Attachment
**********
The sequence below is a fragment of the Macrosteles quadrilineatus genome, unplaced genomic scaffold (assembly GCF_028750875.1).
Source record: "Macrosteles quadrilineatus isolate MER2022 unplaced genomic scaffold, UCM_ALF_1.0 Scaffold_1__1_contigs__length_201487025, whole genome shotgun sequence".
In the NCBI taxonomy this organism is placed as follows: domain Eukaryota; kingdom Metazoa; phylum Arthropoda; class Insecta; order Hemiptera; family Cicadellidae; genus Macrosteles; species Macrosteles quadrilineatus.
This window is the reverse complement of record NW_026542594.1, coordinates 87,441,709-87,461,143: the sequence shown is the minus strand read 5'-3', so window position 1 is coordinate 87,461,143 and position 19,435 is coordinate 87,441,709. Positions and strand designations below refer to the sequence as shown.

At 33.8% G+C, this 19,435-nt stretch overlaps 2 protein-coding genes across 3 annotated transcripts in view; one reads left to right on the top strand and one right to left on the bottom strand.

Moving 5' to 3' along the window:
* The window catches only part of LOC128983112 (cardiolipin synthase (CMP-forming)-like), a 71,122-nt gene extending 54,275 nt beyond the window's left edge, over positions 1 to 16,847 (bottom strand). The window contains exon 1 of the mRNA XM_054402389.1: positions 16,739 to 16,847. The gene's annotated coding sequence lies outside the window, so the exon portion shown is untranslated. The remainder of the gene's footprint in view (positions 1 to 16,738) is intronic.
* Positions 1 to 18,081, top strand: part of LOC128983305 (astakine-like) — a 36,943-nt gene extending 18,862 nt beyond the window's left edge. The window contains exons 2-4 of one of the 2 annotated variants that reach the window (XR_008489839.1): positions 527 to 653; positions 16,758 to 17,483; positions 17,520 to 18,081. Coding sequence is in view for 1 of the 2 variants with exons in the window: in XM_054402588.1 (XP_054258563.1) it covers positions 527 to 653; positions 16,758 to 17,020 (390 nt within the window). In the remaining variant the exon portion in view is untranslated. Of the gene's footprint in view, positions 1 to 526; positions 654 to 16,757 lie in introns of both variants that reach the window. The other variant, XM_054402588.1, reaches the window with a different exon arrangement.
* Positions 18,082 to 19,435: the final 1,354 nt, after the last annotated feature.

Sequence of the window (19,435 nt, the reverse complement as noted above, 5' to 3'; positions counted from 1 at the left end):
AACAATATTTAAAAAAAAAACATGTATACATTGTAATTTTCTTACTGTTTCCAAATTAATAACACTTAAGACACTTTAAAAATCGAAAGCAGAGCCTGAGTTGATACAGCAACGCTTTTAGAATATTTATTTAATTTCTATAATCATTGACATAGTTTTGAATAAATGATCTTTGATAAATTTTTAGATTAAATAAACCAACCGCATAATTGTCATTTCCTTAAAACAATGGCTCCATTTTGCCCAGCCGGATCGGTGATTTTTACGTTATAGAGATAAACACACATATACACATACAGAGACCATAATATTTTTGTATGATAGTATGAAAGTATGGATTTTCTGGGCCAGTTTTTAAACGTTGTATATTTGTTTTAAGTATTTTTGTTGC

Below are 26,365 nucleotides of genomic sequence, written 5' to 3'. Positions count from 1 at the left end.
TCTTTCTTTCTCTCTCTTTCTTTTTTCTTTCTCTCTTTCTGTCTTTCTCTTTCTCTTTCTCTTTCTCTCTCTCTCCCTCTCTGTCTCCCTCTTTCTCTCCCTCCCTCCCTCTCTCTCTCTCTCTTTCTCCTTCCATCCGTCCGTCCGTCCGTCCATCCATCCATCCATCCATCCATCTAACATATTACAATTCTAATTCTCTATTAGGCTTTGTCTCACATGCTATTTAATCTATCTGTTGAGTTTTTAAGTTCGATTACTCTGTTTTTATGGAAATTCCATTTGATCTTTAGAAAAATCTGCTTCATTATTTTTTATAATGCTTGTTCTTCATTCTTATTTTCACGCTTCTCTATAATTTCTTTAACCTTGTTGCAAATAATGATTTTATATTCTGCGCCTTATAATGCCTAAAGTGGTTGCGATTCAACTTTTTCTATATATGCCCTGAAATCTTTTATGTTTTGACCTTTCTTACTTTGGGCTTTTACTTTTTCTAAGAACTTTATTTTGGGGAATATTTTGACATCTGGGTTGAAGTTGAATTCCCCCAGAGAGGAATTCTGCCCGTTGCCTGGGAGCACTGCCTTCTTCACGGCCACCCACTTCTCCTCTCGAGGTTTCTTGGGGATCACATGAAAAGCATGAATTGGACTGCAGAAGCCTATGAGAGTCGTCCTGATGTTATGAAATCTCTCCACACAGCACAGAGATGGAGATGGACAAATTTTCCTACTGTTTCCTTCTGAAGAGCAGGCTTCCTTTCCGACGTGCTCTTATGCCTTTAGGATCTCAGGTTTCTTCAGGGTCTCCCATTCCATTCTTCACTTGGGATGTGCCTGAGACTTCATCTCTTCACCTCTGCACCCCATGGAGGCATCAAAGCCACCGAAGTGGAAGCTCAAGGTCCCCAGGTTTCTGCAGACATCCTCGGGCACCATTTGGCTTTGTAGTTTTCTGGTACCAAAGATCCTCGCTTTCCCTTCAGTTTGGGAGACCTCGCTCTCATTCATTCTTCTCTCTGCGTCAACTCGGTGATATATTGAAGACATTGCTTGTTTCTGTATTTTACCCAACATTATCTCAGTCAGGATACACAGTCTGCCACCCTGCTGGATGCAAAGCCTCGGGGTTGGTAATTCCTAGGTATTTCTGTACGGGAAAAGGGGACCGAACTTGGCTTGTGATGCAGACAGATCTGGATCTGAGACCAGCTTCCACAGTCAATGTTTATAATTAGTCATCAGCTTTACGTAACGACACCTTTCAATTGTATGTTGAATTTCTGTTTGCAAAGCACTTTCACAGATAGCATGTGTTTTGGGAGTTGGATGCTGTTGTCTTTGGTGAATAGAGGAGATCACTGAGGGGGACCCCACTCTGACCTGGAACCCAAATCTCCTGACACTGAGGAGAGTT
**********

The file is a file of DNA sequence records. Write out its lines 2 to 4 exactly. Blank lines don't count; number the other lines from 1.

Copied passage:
Source record: "Macrosteles quadrilineatus isolate MER2022 unplaced genomic scaffold, UCM_ALF_1.0 Scaffold_1__1_contigs__length_201487025, whole genome shotgun sequence".
In the NCBI taxonomy this organism is placed as follows: domain Eukaryota; kingdom Metazoa; phylum Arthropoda; class Insecta; order Hemiptera; family Cicadellidae; genus Macrosteles; species Macrosteles quadrilineatus.
This window is the reverse complement of record NW_026542594.1, coordinates 87,441,709-87,461,143: the sequence shown is the minus strand read 5'-3', so window position 1 is coordinate 87,461,143 and position 19,435 is coordinate 87,441,709. Positions and strand designations below refer to the sequence as shown.